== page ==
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Seeing Vancouver by Bike – The Recent York Times

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Once I returned to Vancouver within the late Eighties, biking in town was different than it’s today. In my memory, the one people brave enough to ride downtown were bike couriers. On sunny afternoons there could be a dozen of them lounging and smoking outside the HSBC bank constructing on West Georgia Street, waiting for his or her next sortie, looking bored and skeptical, outlaws each one.

Mere civilians, like me, were discovering mountain bikes around this time because you could possibly ride them on trails, which is to say, safely distant from the at-times murderous urban traffic.

All that has modified. Bike couriers fell to technology. Vancouver got down to grow to be a “green city,” and we now have a network of protected bike lanes throughout the downtown core consequently. Commuting to work, and even just casually biking about, is now not a life-and-limb undertaking.

Meanwhile, back in 2015, town also accomplished the last extension of the ocean wall with separated bike and pedestrian lanes. You may now travel its length, with little elevation change, from the Vancouver Convention Center on the north side of downtown, around Stanley Park, along the north and south banks of False Creek, and eventually, all the way in which west to the vast sandy beaches at Spanish Banks. There, in late spring and early summer — particularly on crowd-free weekdays — bald eagles might be seen wheeling in pairs within the updrafts over the anchored freighters.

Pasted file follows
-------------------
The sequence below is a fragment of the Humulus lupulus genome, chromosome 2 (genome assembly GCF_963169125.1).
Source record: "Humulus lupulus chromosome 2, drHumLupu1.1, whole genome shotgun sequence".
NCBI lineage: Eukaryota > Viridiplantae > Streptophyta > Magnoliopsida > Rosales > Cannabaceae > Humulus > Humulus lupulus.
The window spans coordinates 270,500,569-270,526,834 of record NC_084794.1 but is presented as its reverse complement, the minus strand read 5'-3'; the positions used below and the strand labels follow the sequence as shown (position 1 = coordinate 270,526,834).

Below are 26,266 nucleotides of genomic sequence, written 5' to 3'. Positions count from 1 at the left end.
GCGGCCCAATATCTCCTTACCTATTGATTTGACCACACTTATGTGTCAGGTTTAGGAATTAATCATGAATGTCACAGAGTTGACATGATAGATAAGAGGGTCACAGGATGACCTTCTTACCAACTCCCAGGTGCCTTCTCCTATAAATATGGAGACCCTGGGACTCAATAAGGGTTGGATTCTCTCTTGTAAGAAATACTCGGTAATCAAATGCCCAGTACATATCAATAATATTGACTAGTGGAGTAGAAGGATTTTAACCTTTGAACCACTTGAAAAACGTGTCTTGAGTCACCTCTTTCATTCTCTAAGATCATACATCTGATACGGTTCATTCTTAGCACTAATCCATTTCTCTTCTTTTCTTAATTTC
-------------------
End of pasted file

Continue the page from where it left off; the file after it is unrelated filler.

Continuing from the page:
I like the ocean wall. But then, quite a lot of us do here. We stroll it. We bike it. We crowd the community squares along its length in any remotely nice weather. Asked how a visitor can really see this place on a brief visit, that’s what I’d say: Rent some wheels and hit the ocean wall. There’s no higher option to absorb Vancouver from so many angles while accessing a variety of local tastes and experiences as you go. And with bike and e-bike rental shops throughout the downtown core, it couldn’t be easier.

From Canada Place, the cruise-ship port in downtown Vancouver, probably the most compact version of the ocean wall ride could be to ride all of it the way in which around Stanley Park, the 1,000-acre, densely forested public park that extends westward from downtown and is arguably the crown jewel of town. Weave your way through the buskers and conventioneers near Canada Place and pick up the bike path on the southwest corner of the Vancouver Convention Center. From the north side of the constructing you’ll get a terrific view of the working harbor: orange cranes towering over their quilt-work stacks of containers; ferries crossing the inlet to North Vancouver; the low roar of floatplanes taking off and heading west through the uprights of the Lions Gate Bridge.